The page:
Upload SVG with API


I see a number of posts in the forum from a couple of years ago, but nothing recently. Is there any way of uploading an svg from my computer with an API call? Or any other way of uploading a file programmatically without going through GF’s dashboard. Any thoughts would be appreciated!


Sadly, no. It would be great if there were. The only way currently would be reverse engineering, which we’re not allowed to talk about here.

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Is there a reason why you want to do that?

Like the dashboard isn’t bad, but the GFUI is a lock. Are you referring to the UI, not the dash?

Like if you want to skip the dash, you could bookmark the new document link:


Then drag the svg onto it, but you’re still going to use the GFUI to handle all the settings and alignment.

Mkay, that’s what I figured. It’s not an issue with the ui, which is great. I’m doing some custom stuff with vector files and want to include a “print to GF” button that would open the design ready to cut with one click.


It’s never been on the roadmap. This was a while ago, but pretty definitive, and nothing’s changed:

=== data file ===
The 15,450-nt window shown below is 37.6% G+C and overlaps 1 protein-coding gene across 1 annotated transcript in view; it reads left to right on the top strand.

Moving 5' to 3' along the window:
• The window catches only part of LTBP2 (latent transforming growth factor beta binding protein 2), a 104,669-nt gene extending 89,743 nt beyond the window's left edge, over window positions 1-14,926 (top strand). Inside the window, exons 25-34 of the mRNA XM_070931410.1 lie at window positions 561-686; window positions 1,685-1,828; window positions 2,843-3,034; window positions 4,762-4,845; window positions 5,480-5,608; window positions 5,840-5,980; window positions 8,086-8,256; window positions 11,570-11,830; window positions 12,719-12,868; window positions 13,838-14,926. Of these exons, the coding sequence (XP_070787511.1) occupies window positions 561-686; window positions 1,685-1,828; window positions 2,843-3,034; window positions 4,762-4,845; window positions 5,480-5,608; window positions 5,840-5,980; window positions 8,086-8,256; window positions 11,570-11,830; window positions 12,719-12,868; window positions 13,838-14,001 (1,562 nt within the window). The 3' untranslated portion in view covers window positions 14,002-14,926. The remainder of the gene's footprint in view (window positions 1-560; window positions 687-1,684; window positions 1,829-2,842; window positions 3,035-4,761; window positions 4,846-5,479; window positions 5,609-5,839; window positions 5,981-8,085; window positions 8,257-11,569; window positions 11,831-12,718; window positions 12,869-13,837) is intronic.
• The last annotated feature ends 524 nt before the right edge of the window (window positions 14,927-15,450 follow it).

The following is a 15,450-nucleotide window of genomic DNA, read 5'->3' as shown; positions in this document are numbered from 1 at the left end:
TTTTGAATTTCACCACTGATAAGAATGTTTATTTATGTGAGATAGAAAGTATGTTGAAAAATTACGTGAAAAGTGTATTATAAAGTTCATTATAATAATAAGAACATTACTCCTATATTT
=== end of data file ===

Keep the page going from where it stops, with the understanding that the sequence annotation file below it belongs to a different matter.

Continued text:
I so wish there was - I would right an inkscape plugin for it this week if there was.

It is so frustrating because I’m pretty sure there is one already, I’m guessing they have defined an API for the UI on the various platforms (jeez, I hope they have in fact - if they haven’t I despair about the software process they are using).

There are some really smart people on this side of the glowforge fence who could generate some really cool plugins, generators and new user apps if the API was available.

@dan - if you are reading this - and especially at this lockdown time - would you reconsider putting some documentation out there?

Please, an API we could use in place of the UI, still going through the cloud etc.

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That’s an entirely different definition of API — that person was asking for local access to the machine.

The question here is for access to a cloud service to upload files. Like I said, it could be trivially done by looking at what the web browser does when you upload a file and replicating that process, but there’s a big difference between a reverse engineered hack and a supported API.